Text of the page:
One after another, their guests began asking: Are you going to have kids? When are you going to have kids?

Tom Lotito and Matt Hay, both 26, could not help but feel moved. They never imagined as teenagers that they would ever get married, much less that friends and family members would pester them about having children.

“It’s another way that I feel like what we have is valid in the eyes of other people,” said Mr. Hay, who married Mr. Lotito in June before 133 guests.

As lawmakers and courts expand the legal definition of the American family, same-sex couples are beginning to feel the same what-about-children pressure that heterosexual twosomes have long felt.

For some couples, it is another welcome sign of their increasing inclusion in the American mainstream. But for others, who hear the persistent questions at the office, dinner parties and family get-togethers, the matter can be far more complicated.

Many gay men had resigned themselves to the idea that they would never be accepted by society as loving parents and assumed they would never have children. They grieved that loss and moved on, even as other gay men and lesbians fully embraced childless lives. So the questions can unearth bittersweet feelings and cause deep divisions within a couple over whether to have children at all, now that parenting among same-sex couples is becoming more common.

The process can be also daunting logistically and financially, as would-be parents wrestle with whether to adopt or use a surrogate. And once they have children, many same-sex couples still endure the inevitable criticism — spoken or unspoken — from those who remain uncomfortable with the notion of their being parents.

But support for same-sex parents is growing steadily among Americans. A Pew Research Center survey conducted in July and released last week found for the first time that a majority of people surveyed — 52 percent — said that gay men and lesbians should be allowed to adopt children, up from 46 percent in 2008 and 38 percent in 1999.

The shift in public opinion and the simple question — Are you having children? — is nothing short of a marvel to some gay men, perhaps even more so than to lesbians, for whom giving birth has always been an option.

Greg Moore, 62, a retired corporate manager in Fort Lauderdale, Fla., shakes his head with wonder when he sees young male couples chattering about their toddlers. That possibility seemed hopelessly out of reach when he and his 74-year-old husband, who have been together for 44 years and married in 2008, dreamed of having children. “Gay people didn’t have kids,” he said wistfully. “Straight people had kids.”

Popular culture is helping rewrite that script. Gay men who have children, or are considering having children, are becoming increasingly visible on network television. In “Modern Family,” the nation’s most popular television show, the couple Mitchell and Cameron considered adopting a second child this past season. In “Scandal,” a new ABC series, a middle-aged White House staff member groused about his partner’s desire to adopt a baby from Ethiopia. And this fall, a new NBC sitcom called “The New Normal” will feature a gay couple and their surrogate.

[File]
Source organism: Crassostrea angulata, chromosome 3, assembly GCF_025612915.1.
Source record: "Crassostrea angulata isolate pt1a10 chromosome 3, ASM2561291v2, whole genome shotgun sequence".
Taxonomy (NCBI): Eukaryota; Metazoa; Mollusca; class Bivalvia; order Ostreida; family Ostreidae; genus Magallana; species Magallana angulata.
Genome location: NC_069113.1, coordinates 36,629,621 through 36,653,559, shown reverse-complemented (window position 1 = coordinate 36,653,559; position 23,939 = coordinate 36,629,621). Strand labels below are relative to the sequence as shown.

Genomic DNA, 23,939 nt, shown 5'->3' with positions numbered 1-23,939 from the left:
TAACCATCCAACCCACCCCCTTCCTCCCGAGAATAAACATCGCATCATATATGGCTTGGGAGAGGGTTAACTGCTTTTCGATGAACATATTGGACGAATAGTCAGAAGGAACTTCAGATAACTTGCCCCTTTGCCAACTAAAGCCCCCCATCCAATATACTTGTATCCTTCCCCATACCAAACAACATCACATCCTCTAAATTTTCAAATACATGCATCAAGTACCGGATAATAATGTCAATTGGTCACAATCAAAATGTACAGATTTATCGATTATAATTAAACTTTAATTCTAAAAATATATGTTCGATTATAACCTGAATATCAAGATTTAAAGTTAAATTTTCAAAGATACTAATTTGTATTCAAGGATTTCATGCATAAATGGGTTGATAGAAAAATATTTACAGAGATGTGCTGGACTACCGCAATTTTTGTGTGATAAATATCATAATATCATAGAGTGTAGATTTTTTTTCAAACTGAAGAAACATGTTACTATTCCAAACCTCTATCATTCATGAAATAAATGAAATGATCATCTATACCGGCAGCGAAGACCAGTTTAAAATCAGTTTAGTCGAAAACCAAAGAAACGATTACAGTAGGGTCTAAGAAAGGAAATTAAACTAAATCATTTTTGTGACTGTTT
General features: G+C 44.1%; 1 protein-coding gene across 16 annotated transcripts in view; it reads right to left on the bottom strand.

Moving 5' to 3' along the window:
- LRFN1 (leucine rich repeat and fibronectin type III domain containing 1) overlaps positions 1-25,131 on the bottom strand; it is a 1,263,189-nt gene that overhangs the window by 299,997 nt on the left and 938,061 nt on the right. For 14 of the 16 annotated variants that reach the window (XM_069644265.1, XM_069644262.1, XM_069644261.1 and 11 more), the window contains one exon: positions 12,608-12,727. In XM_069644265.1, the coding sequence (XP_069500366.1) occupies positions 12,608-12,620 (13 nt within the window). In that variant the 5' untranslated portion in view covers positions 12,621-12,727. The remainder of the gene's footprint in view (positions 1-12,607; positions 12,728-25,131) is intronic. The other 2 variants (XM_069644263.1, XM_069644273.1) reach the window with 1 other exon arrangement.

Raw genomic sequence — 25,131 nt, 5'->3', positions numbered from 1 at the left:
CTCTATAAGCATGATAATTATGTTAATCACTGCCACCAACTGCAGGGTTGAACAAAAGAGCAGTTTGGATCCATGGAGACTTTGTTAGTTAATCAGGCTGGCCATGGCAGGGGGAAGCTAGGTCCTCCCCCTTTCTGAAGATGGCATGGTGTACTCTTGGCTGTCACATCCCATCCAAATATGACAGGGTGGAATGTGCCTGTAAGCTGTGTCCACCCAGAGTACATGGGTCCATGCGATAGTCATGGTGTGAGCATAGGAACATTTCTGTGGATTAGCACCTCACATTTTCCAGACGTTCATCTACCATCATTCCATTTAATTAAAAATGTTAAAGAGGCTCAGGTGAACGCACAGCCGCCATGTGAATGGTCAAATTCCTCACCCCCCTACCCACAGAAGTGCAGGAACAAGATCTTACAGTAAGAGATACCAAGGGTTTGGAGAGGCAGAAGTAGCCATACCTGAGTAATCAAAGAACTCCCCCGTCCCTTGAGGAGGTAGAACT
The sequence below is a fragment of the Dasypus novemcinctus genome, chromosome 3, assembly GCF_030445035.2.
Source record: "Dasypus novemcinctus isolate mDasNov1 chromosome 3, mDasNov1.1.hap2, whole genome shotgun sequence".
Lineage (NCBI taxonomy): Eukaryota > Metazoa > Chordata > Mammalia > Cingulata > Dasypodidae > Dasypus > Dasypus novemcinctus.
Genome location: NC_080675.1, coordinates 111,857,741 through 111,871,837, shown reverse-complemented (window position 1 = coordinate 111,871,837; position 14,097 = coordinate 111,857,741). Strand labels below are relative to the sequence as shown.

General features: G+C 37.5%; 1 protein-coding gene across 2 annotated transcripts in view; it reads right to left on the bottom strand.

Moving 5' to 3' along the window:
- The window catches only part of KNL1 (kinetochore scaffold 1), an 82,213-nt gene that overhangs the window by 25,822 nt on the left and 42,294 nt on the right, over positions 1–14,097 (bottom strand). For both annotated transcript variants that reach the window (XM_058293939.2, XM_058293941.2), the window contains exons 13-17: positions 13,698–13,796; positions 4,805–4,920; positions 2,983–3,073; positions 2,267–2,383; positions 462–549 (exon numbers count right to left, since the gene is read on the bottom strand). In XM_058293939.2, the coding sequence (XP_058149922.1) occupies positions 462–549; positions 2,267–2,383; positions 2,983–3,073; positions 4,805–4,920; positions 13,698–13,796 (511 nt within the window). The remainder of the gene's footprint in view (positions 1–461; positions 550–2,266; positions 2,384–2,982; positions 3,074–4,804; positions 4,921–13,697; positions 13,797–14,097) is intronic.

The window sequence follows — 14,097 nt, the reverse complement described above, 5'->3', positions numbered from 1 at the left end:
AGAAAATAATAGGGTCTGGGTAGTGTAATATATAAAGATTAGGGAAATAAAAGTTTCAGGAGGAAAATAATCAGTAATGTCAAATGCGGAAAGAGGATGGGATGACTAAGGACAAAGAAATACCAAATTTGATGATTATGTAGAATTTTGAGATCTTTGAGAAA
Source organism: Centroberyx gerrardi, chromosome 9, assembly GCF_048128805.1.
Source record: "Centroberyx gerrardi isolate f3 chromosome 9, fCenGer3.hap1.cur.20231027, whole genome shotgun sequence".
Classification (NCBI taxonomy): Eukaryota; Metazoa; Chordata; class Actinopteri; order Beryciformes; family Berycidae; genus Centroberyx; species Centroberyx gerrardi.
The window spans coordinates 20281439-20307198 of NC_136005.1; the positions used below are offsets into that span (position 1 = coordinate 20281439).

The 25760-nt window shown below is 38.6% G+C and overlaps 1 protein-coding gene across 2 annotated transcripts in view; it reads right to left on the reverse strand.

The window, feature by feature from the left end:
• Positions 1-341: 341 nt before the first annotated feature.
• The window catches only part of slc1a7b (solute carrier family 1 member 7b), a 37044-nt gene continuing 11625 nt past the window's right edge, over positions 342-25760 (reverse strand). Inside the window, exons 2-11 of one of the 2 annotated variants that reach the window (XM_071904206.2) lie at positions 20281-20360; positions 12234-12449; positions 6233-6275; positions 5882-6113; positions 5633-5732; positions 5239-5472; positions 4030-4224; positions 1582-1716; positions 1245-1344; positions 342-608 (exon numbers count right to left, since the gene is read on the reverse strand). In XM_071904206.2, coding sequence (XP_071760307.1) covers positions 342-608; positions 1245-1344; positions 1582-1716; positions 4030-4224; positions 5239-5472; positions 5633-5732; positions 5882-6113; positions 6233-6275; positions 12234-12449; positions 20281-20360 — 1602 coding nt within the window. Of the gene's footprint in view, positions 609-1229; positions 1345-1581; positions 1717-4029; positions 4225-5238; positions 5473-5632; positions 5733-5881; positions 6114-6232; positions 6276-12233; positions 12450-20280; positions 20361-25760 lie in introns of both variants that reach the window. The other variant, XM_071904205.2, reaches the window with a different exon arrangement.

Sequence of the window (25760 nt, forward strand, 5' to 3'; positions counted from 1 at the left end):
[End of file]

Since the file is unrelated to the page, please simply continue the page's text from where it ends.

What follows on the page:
The shift is also reflected in census data. Between 2000 and 2010, among same-sex couples raising children, the percentage of couples with adopted children increased to 20 percent from 9 percent, according to an analysis by Gary Gates, a demographer at the Williams Institute at the University of California, Los Angeles. (Most same-sex couples with adopted children are lesbians, but gay men make up a growing share, accounting for nearly a third of such couples in 2010, up from a fifth in 2000.)

“The definition of family is unquestionably evolving,” Dr. Gates said.

But he also noted that many Americans remain deeply opposed to gay parents raising children. Same-sex couples are explicitly prohibited from adopting in two states — Utah and Mississippi — and they face significant legal hurdles in about half of all other states, particularly because they cannot legally marry in those states. And some religious leaders have refused to provide adoption services to gay couples.

Roman Catholic bishops in Washington, D.C., Illinois and Massachusetts have shuttered adoption services rather than comply with requirements that they consider same-sex couples as adoptive parents.

As a result, even in Democratic strongholds like Washington, some gay men keep their dreams of having children mostly to themselves.

But for Jeff Krehely, 35, who has been married for six years, there is no escaping the question in his social circles. His friends ask. His colleagues ask. His parents are so eager that they have taken to sending birthday cards to his two cats (they call them the “grandkitties”).

On the Fourth of July, when Mr. Krehely and his husband sipped iced coffee with several other gay couples, he knew it was only a matter of time before the subject came up. Three of the five couples said they were seriously considering adopting.

“Everyone’s asking: What’s your timetable? What’s your plan?” said Mr. Krehely, a policy analyst, who is still weighing whether to take the plunge.